Differentiating Between Hero and Antagonist in Julius Ceasar by William Shakespeare

Differentiating Between Hero and Antagonist in Julius Ceasar by William Shakespeare

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Differentiating Between Hero and Antagonist in Julius Ceasar by William Shakespeare

Within many of William Shakespeare's tragedies, the reader can easily distinguish between the hero and the antagonist. Unfortunately, this seemingly elementary task proves rather arduous when applied to William Shakespeare's tragedy of Julius Caesar. Upon conclusion of the play, the reader is left with an empty feeling (no thanks to the ever quick-witted bard Shakespeare) when confronted with the question: who is the tragic hero of the play? However, after unraveling the tangled results of careful consideration, the question still remains unanswered, or, at the most, with many answers. One answer to this elusive question is that the hero of the play is truly that character which the play centers around, both corporeal and in spirit: the character of Julius Caesar. Another possible answer, and the most common one, suggests that noble Marcus Brutus is the tragic hero. For Brutus in Marc Anthony's words, "was the noblest Roman of them all"(act 5, scene 5, line 68). Furthermore, how can one not argue that brave, loyal and clever Marc Anthony is not the hero? For in fact he endures his grief skillfully, conquers Brutus bravely, and is one of the few main characters left breathing when the tragedy concludes. All of these justifiable answers, given voice from a clever mind, can be proven infallible. So one is baffled again. How can all three, professedly heroic characters, be proven to be the tragic hero? After dedicating an exceedingly ample amount of time upon equating this seemingly impossible equation, one comes to the conclusion that there is no hero. Rather, one concludes that Shakespeare has written a problem play in which his prin...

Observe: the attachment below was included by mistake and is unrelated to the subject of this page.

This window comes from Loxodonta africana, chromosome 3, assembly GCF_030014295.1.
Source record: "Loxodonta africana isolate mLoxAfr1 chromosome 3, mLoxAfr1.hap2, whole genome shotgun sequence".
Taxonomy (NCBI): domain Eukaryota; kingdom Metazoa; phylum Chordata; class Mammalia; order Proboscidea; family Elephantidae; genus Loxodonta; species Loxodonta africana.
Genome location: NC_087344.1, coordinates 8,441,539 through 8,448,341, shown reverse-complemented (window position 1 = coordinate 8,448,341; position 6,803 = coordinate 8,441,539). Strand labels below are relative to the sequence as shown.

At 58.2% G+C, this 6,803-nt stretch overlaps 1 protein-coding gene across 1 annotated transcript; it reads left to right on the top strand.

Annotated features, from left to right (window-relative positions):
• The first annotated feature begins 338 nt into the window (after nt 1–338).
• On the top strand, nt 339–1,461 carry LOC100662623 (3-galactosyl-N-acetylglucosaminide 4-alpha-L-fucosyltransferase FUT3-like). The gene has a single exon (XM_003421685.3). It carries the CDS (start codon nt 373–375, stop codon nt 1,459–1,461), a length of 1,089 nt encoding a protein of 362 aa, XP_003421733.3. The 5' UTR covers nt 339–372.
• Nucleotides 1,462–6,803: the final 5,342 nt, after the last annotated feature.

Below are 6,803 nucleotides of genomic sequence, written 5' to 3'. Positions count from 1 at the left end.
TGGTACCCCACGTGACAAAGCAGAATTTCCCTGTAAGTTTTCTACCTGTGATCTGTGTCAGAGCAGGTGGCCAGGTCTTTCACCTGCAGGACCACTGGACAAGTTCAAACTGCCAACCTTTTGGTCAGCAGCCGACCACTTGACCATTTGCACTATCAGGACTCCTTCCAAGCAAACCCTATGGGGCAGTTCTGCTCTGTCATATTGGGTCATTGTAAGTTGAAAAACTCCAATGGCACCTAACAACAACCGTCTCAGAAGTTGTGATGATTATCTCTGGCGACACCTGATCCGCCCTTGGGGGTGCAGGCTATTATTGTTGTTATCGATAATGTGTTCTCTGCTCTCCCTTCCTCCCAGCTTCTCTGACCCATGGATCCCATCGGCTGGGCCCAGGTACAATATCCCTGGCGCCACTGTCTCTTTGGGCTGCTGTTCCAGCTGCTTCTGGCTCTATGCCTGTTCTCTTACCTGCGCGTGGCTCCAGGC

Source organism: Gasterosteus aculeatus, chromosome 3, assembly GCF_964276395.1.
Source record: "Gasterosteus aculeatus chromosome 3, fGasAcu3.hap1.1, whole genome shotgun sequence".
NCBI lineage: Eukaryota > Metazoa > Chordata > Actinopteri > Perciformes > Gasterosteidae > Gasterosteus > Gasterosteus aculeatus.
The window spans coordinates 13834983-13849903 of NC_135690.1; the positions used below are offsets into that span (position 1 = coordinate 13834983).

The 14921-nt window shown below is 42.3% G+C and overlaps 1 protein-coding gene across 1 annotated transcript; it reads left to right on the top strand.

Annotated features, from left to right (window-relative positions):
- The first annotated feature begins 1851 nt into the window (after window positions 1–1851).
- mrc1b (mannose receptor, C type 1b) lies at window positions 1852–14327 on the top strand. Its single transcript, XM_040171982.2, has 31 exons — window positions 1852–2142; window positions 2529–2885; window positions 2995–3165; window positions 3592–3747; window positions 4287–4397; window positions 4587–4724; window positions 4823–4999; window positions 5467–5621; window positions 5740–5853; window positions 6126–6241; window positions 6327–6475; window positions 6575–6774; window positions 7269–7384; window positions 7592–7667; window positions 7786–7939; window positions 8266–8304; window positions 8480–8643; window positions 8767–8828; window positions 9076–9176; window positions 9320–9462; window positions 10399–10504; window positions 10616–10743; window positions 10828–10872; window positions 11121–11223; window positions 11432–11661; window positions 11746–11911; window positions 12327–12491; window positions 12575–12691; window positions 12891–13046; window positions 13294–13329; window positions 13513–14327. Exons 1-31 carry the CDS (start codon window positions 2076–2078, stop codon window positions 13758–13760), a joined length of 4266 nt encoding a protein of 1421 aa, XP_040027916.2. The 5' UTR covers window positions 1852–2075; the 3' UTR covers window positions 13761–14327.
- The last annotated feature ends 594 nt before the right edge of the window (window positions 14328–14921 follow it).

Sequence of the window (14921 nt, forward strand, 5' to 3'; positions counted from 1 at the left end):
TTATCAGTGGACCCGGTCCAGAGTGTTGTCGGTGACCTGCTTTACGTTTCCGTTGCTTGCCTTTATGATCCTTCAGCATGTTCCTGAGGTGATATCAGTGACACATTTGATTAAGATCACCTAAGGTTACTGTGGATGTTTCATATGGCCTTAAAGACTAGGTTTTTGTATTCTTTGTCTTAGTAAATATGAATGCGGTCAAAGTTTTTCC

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... arrogance in seeking the crown. Furthermore, this snowballing tragedy ultimately results in Anthony's evil reaction of preaching mutiny against Brutus's insurrection, due to the consequences of his tragic flaw in his un-"Caesarian" release of chaos and disorder coinciding with his mutiny. Simply stated, a mutiny, led in response to an initial mutiny, is a remarkable recipe for evil and disorder. Finally, the reader can draw the conclusion that although this complicated play has no true tragic hero, it does have a true antagonist: the immoral act of insurrection! All characters within the play are individuals composed of both honorable and dis-honorable qualities, men with emotions in disarray and jumbled motives, men with personal as well as communal needs, and men brought to absolute confusion by the disorder they created in their immoral action of insurrection.

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